Featured Research

from universities, journals, and other organizations

Eye movements and sight distance reveal how drivers negotiate winding roads

Date:
July 12, 2010
Source:
Association for Research in Vision and Ophthalmology
Summary:
New research finds that the further drivers can look ahead, generally in left-hand curves, wide curves and when leaving a curve, the less they have to look at the tangent point. The ultimate goal of the project is to build a device into cars that warns the driver if he is in danger of unintentionally departing from the lane.

It is well-documented that when negotiating winding roads, drivers tend to look at a specific, well-defined point on the lane marking -- referred to as the tangent point. New research finds that the further drivers can look ahead, generally in left-hand curves, wide curves and when leaving a curve, the less they have to look at the tangent point.

Alternatively, when drivers enter or maneuver through a right-bound curve, where they see less roadway ahead, they will spend more time looking at the tangent point. These findings are reported in a recently published article in the Journal of Vision.

"The ultimate goal of the project is to build a device into cars that warns the driver if he is in danger of unintentionally departing from the lane," says author Farid I. Kandil of the Department of Psychology, University of Mόnster, Germany.

In the study, six drivers test-drove a car repeatedly through a series of 12 right- and left-hand bends, or curves, on real roads while their eye movements were recorded. The results confirmed that when moving into a curve, drivers rely heavily on using the tangent point before turning the steering wheel. The findings further revealed that a driver will look at the tangent point 80 percent of the time when there is a shorter sight distance, such as with sharp, right-hand curves. In open bends such as left-hand curves, and when leaving curves, drivers spent a third of their time looking at the end of the curve and the straight road that comes after.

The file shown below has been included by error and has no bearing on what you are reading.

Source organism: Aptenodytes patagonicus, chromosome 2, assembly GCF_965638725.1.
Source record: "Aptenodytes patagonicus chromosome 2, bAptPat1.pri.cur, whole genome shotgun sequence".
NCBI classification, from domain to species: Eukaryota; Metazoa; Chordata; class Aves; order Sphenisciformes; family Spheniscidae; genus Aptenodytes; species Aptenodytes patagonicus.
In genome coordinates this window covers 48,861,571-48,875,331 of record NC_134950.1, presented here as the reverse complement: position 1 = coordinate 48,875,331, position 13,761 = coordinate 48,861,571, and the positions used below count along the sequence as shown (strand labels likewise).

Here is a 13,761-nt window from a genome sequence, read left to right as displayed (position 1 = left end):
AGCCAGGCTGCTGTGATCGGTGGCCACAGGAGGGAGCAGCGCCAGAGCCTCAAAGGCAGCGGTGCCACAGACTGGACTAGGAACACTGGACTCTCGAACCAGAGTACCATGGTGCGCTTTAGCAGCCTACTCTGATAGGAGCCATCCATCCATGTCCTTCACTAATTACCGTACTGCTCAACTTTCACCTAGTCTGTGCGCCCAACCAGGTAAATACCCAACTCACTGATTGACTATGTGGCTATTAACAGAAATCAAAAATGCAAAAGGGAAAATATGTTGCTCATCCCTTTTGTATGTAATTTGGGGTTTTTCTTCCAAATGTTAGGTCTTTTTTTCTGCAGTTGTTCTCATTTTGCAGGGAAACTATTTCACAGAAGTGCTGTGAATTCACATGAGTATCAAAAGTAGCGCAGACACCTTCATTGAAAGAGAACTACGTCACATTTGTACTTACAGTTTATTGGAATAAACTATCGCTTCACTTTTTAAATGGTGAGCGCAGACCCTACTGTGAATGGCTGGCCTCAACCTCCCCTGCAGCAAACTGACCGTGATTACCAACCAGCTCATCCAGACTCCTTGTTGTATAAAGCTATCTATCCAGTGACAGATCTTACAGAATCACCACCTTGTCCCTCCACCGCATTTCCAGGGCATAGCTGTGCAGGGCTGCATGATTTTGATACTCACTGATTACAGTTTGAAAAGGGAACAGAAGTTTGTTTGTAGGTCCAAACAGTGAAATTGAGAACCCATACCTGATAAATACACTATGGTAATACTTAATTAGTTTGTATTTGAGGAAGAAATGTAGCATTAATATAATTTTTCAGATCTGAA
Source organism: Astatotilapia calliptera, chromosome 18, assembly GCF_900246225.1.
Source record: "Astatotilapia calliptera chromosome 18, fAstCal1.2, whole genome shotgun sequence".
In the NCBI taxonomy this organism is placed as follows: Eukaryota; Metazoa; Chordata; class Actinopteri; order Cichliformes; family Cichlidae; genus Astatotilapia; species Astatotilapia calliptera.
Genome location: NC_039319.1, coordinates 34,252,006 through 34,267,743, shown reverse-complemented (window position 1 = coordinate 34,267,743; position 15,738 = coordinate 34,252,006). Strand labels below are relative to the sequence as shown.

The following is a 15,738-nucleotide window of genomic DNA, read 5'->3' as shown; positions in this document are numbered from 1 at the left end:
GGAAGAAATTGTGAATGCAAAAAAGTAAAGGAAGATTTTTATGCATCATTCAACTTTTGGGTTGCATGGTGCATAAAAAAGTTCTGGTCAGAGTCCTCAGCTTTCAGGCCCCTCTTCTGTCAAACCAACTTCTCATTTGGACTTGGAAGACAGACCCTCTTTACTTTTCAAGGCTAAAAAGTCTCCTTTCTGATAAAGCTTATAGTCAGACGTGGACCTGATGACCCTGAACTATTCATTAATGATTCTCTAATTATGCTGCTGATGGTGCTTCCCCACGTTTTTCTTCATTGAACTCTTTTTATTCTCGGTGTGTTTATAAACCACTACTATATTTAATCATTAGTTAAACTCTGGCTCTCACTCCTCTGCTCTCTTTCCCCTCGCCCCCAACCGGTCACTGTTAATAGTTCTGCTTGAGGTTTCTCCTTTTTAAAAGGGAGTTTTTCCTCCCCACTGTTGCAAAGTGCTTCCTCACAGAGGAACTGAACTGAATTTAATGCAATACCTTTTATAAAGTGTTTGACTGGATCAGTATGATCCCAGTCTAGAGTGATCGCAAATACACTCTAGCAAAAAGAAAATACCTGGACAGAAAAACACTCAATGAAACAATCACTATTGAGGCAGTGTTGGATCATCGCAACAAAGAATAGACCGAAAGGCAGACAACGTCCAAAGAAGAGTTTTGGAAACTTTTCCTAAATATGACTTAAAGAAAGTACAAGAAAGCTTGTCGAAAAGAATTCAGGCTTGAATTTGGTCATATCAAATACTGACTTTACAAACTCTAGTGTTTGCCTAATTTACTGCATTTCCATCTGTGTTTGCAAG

The experiments were conducted in right-hand traffic as in continental Europe and the United States. According to the researchers, there are many hints suggesting that the results can also be used to predict how drivers negotiate curves in left-hand traffic.

"The system we envision will look out for upcoming curves and retrieve information about the eye movements the driver normally performs," explains Kandil. "If the driver does not show his typical pattern of eye movements upon approaching a bend, then the system will assume that he has not seen it and will warn him in time."

The research team plans to conduct additional experiments, using a prototype to determine whether the warning system provides enough time for the driver to react properly.


Story Source:

The above story is based on materials provided by Association for Research in Vision and Ophthalmology. Note: Materials may be edited for content and length.


Journal Reference:

  1. Farid I. Kandil. Car drivers attend to different gaze targets when negotiating closed vs. open bends. Journal of Vision, 2010; 10 (4): 1 DOI: 10.1167/10.4.24

Cite This Page:

Association for Research in Vision and Ophthalmology. "Eye movements and sight distance reveal how drivers negotiate winding roads." ScienceDaily. ScienceDaily, 12 July 2010. <www.sciencedaily.com/releases/2010/07/100706171129.htm>.